Important Terms

Public Budget

A separate program for PA expenditures and revenues for a specific fiscal year, which includes yearly estimates for PA revenues, grants, loans and other earnings, along with expenditures and various payments.

Citizen Budget

A simplified publication of the General Budget, which summarizes government ministries’ policies and approaches for the coming year, expressed in numbers in this budget. It familiarizes citizens with how expenditures and revenues are distributed  and allows them to track public spending. The average citizen can easily understand it because it is based on simple and organized data and uses charts, graphs and pictures.


 include tax revenues, non-tax revenues, grants, and all other revenues obtained by the State of Palestine.

Tax Revenues

include taxes on income and profits, local taxes on goods and services, and any other taxes that are imposed occasionally.

Non-tax Revenues

include profits from companies owned by the Palestinian Authority (PA) or their investors (directly orindirectly), as well as licensing, professional, and insurance  fees and administrative fees, fines, seizures, and other non-tax revenues.


 is the total revenue collected by Israel on behalf of the Palestinian National Authority and transferred to Palestine in Israeli Shekels. This includes income tax, value-added tax (VAT), purchase tax, and any other taxes and fees resulting from business exchange between Israel and the West Bank and Gaza Strip, in accordance with the Paris Protocol on Economic Relations.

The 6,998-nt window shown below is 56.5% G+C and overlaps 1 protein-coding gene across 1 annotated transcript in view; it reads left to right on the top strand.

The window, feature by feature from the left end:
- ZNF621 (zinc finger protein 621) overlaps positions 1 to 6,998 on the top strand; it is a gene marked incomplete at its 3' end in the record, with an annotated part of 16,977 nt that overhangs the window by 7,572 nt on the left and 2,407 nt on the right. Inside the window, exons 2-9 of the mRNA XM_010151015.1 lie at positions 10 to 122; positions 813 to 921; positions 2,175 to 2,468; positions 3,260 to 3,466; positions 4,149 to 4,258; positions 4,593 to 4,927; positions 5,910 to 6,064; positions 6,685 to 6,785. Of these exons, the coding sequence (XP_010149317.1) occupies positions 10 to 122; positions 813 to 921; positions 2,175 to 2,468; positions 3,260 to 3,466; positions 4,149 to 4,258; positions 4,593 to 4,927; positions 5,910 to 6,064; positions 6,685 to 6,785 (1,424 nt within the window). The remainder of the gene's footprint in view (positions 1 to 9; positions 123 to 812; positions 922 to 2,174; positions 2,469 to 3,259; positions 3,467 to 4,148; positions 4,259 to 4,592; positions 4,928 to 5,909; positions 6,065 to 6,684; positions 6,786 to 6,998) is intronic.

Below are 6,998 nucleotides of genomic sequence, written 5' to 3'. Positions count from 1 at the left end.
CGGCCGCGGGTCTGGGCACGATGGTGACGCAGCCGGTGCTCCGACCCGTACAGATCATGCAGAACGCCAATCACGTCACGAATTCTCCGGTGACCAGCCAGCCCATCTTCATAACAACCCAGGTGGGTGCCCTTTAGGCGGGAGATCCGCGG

include current; capital; and developmental expenditures.

Current expenditures

 include salaries, wages, allowances, and the operational and transfer expenditures of ministries, public institutions, and executive bodies/agencies of the Palestinian state.

Operational expenditures (“Goods and Services”)

are the needed expenditures to operate public institutions (such as building-related fees, electricity fees, water, fuel, etc.). These expenditures are part of the current expenditures.

Transfer Expenditures

are expenditures allocated from the General Budget for the benefit of third parties, such as aid provided through the Ministry of Social Development (MoSD) to poor families and other cases.

Capital Expenditures

include the expenses paid for acquiring capital assets (e.g., buildings, lands, equipment, vehicles, etc.), as well as capital transfers related to projects. This item also includes expenses for capital development.

Developmental Expenditures

are expenditures that have a different nature from current expenditures in terms of the life span and the return on expenditures (such as infrastructure projects).

Public Debt

is the outstanding balance of unpaid financial dues that must be paid by the government.

External Public Debt

are the financial dues to be paid by the government to repay the money lent from foreign countries and international organizations and bodies, in accordance with the law.

Internal Public Debt

are financial dues to be paid by the government in return for loans acquired from government bonds, local banks, or other local financial institutions (Article (1) of Public Debt Law No. (24) of 2005).